About the Event:Decentralization and community-driven development programs have become increasingly common policies to attempt to improve the distribution of public goods across low- and middle-income countries. We study a series of reforms in the city of Delhi that decentralized the administration of discretionary school-level budgets to elected bodies of parents. We find that parents have preferences for representatives that are substantially more educated than them and discriminate against Muslims. Parents act on these preferences when given the opportunity to elect SMC members. They elect parents that are wealthier and more educated and are also of higher status. The paper provides empirical evidence to the question of under what conditions decentralization leads to elite capture. When bureaucrats have a stronger say in the selection of representatives, budgets are captured to reflect the preferences of state representatives, rather than constituents.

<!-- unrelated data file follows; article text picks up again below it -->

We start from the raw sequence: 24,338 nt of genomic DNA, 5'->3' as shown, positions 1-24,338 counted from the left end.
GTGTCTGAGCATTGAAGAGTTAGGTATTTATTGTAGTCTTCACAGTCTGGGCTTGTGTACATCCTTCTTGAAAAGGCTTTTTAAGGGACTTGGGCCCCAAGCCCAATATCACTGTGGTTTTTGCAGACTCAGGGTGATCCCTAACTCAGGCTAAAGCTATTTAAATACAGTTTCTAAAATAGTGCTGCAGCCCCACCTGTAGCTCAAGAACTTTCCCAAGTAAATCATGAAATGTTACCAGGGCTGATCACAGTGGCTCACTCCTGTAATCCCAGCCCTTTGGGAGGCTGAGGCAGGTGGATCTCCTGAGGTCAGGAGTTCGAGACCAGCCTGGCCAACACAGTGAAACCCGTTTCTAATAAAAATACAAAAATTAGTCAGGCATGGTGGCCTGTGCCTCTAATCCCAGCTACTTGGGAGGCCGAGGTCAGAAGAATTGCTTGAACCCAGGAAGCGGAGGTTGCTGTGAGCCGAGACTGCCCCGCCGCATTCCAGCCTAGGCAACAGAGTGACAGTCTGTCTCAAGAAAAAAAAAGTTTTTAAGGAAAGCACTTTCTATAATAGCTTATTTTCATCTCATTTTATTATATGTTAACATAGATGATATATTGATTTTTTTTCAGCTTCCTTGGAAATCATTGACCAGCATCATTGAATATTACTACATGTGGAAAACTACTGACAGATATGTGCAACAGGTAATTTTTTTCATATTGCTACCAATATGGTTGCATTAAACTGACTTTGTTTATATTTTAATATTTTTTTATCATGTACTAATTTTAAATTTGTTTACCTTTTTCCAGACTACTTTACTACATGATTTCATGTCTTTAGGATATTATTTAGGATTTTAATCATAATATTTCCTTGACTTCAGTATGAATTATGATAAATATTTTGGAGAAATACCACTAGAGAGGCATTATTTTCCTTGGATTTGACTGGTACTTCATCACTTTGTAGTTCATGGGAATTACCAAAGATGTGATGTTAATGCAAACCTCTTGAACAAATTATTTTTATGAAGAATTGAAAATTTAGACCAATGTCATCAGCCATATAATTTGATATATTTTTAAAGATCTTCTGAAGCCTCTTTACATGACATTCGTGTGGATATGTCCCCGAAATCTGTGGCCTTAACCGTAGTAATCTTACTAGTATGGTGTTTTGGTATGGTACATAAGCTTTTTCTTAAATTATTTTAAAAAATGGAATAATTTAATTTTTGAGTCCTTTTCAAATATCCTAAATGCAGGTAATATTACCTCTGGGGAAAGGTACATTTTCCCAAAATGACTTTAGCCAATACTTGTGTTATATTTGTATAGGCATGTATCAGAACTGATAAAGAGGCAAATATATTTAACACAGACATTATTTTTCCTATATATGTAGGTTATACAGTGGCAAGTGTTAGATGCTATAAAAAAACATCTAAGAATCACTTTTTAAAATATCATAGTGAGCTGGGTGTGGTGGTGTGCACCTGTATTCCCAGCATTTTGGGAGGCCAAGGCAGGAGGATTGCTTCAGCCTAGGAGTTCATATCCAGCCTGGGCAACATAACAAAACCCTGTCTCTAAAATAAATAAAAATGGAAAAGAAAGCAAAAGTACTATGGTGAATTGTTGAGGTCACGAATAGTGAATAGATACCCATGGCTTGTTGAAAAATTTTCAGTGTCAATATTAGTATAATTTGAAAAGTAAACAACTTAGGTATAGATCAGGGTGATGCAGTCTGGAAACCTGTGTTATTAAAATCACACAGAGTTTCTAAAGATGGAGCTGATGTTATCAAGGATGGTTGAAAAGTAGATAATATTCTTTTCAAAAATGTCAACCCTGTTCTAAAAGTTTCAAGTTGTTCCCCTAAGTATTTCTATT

About the Speaker: Emmerich Davies is an Assistant Professor of Education at the Harvard Graduate School of Education, a Faculty Associate at the Weatherhead Center for International Affairs and Center for International Development, and a co-convener of the Brown-Harvard-M.I.T. Joint Seminar on South Asian Politics. He studies the political economy of education with a regional focus on South Asia. His work has been published in Comparative Political Studies and Governance. He received his Ph.D. and M.A. in political science from the University of Pennsylvania, and his B.A. in political science and economics from Stanford University.